Vintage Original Levi's late 1950's Shorthorn Sawtooth Denim Shirt
Maker - Levi's
Era - Mid to late 50s
Material - 2x1 cotton denim
Acquired - by Douglas Luhanko around 2008
This weeks vintage item is one of the three parts in a "Canadian Tuxedo". A western style denim shirt is just like a pair of blue jeans, garments that has proven to deserve there spot among the classics when it comes to clothing.
Denim was not part of the traditional western wear worn by cowboys in the early 19th century, but started to become popular during the late 19th century when ranchers and cowboys adopted the miners pants. It wasn't until the 40s/50s that denim became the outfit synonymous with the American west and that was mainly because of to the uprising popularity of the cowboy lifestyle thanks to role models such as Roy Rogers and Gene Autry among many others who introduced western wear on the movie screens.
In post-war America during the 40's and the 50's many brands started to make western wear garments that celebrated the new lifestyle and joyful times that followed the bitter beginning of a century which was plagued by war and the great depression. In these days the economy was booming, and people got more sparetime witch set of the new entertainments, such as visiting dude ranches which you can read more about in a previous blog post here.
The back of this shirt has fading showing that it has been used a lot and it looks like the lower part has been tucked into the wearers trousers, leaving a darker shade on those parts.
This type of western shirt is called a "Saw tooth shirt", named for the shape of the pocket flaps. I'm not sure when these pockets were first used but I do know that they were popular on a lot of western wear garments in the 40/50's. The design makes it easy to un button just one of the snap buttons and to easy to reach into the pocket to fetch whatever you store in it. Leaving one of the buttons fastened also stops objects from falling out of the pocket. The saw tooth is also a decorative style that really captures the fashion of that era!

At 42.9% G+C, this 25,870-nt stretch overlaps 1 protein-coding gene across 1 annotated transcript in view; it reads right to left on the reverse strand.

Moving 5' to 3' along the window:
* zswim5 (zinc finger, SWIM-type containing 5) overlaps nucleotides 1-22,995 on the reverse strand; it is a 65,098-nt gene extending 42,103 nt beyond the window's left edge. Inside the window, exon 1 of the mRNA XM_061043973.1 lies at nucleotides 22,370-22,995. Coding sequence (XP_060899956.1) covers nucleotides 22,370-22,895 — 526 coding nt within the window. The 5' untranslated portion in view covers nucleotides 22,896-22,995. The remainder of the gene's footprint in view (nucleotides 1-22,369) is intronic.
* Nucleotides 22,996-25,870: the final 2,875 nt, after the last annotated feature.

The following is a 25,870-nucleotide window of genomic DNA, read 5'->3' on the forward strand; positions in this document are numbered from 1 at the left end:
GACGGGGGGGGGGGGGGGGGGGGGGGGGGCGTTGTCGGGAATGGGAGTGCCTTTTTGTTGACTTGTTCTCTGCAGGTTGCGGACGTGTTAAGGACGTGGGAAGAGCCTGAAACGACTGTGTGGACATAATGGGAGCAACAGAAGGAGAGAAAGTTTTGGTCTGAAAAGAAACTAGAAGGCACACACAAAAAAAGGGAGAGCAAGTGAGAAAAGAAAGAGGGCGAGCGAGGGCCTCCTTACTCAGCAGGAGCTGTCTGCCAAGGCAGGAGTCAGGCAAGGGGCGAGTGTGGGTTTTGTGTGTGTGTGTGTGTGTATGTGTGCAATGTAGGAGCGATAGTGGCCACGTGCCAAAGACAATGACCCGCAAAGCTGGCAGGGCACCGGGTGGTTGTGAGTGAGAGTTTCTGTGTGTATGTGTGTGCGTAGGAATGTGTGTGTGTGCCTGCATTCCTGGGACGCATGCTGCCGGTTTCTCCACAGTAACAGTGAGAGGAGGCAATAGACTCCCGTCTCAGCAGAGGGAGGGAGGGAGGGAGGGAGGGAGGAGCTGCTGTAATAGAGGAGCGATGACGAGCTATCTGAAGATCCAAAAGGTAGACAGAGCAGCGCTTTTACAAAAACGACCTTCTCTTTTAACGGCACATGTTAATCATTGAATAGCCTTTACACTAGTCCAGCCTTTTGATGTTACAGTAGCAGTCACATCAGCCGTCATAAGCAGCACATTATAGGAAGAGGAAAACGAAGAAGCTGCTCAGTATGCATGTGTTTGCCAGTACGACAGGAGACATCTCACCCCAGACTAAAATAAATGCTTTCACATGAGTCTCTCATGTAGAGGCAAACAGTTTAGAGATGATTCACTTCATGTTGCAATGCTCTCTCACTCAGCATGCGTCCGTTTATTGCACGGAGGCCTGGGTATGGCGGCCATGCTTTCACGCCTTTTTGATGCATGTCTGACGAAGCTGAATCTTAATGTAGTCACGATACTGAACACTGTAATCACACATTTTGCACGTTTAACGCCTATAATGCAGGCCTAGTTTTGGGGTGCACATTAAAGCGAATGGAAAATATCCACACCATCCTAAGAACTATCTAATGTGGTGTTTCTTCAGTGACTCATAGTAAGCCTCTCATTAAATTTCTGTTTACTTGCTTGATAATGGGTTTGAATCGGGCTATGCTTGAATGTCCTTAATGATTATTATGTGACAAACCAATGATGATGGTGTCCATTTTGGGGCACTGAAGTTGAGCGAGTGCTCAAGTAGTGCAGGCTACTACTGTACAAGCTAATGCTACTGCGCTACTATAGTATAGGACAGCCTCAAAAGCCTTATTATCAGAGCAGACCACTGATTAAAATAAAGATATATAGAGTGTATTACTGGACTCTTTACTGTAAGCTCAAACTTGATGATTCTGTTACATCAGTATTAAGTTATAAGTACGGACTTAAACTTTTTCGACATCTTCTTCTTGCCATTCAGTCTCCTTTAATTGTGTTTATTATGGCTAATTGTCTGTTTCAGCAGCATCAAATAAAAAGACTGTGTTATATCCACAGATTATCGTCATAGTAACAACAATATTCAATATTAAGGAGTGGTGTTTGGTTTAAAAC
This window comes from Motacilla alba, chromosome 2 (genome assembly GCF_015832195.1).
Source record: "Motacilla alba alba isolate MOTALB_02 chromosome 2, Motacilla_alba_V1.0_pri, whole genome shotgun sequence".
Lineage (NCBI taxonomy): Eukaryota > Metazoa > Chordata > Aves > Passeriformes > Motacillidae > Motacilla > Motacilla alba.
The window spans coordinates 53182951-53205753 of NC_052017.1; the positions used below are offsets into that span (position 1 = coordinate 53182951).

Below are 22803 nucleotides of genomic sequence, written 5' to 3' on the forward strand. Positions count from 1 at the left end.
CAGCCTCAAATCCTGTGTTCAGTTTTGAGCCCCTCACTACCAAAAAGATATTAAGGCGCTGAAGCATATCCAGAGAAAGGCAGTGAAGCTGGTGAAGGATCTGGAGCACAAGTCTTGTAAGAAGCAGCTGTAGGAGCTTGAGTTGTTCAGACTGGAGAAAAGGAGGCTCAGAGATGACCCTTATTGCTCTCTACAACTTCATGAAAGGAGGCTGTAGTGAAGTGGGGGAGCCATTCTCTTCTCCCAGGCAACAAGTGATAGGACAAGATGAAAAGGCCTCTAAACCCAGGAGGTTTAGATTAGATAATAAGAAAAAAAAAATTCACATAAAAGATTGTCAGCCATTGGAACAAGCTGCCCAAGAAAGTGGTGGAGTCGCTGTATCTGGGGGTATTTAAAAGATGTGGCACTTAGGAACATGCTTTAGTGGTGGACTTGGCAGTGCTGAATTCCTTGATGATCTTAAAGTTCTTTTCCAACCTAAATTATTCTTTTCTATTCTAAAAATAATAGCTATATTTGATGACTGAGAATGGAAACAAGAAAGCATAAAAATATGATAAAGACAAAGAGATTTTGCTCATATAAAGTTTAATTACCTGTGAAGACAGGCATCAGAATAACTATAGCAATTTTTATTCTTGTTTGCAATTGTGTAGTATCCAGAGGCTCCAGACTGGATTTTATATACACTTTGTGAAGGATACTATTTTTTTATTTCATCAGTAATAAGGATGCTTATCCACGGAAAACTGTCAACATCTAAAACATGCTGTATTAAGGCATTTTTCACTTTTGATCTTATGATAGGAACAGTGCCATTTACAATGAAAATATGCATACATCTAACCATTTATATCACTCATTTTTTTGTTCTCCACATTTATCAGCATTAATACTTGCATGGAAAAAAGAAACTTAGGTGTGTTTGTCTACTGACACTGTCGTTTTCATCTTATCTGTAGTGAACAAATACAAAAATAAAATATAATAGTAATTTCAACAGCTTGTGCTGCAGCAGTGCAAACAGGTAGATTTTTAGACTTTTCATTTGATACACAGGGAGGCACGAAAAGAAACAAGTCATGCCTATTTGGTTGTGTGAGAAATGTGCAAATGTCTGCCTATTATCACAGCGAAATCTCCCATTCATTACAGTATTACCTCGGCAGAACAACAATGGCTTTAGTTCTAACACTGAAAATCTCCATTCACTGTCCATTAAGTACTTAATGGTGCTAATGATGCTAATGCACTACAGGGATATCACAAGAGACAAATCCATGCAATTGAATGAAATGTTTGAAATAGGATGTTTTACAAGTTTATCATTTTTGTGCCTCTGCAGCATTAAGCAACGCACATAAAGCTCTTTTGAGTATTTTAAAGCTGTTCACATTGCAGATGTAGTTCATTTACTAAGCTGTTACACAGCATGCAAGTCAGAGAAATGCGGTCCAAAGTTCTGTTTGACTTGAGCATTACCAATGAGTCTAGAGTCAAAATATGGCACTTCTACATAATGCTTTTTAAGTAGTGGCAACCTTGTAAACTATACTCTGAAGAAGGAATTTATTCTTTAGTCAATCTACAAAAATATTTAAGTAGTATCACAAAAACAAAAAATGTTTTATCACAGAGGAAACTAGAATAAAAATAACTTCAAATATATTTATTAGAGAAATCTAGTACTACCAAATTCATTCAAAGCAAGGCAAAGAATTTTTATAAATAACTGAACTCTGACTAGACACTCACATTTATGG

During this time Levis actually made this kind of shirt in two different lines. This one is the so-called Shorthorn version, named after to the logo that features the skull of a shorthorn cattle. Earlier shirts from the 40's are referred to as "Longhorn" shirts because the logo features the skull of a longhorn instead. I'll save that story for a future post!
The other version was made in the "Denim Family" line, you will find more information on that and also see the logo in this blog post
I suspect that the main reasons for the two lines was that they was marketing to two different audiences. The Shorthorn was for the authentic cowboy, while the Denim Family was intended to be used by families living in the cities and who dressed up as a cowboys on their spare time. This is just speculations and if you have more thoughts on this I would be happy to here your thoughts regarding this so please give me a comment!
The label of this shirt is printed on a cloth and the earlier versions most likely made in the early 50s had embroidered logo instead. Im not sure if there is an exact date of when Levi's made this change.
The Dot Snappers, designed to unbutton by themselves when needed. As mentioned in an earlier blog post legend says that the snap button was first used on shirts worn by bull stock riders.
The cuff is fastened with three snap buttons.
The front of the shirt is cut slightly longer than the back and I believe this was made in order for the shirt to stay tucked in at the front while riding, and that the back was supposed to be untucked to allow movement when the wearer was sat in the saddle.
When comparing the original shirt with the reproductions made by LVC one detail has caught my attention. If you have seen a reproduction of this shirt you might have noticed that the shirt most likely will have a red tab on located on the side of the left chest pocket. This is something that I never have seen on a vintage original Levi's denim shirt, and Im not sure how it comes that they made the reproductions with it. Might it be that Levi's wanted to add a visible logo to the reproductions, and that the story with the big E red tab made it easier to talk about the history of the garment and for it's wearer to identify with the vintage community? Or maybe the designers behind the reproduction missed this detail, adding the Red tab just because it felt natural to have one on the left chest pocket. Red tabs have been used on vintage Levi's shirts, but never on the early denim shirts as the one shown here.
We keep this shirt in the store as a part of our archive with a purpose to inspire when it comes to classical garments. If you would like to have a closer look at it you are more than welcome to stop by to see it up close over a cup of coffee.
Last week we took a break from the weekly vintage blog post because of the easter holidays, but the week before that we wrote about a pair of heavily worn Wrangler Blue Bell 13MWZ jeans and you will find that blog post here.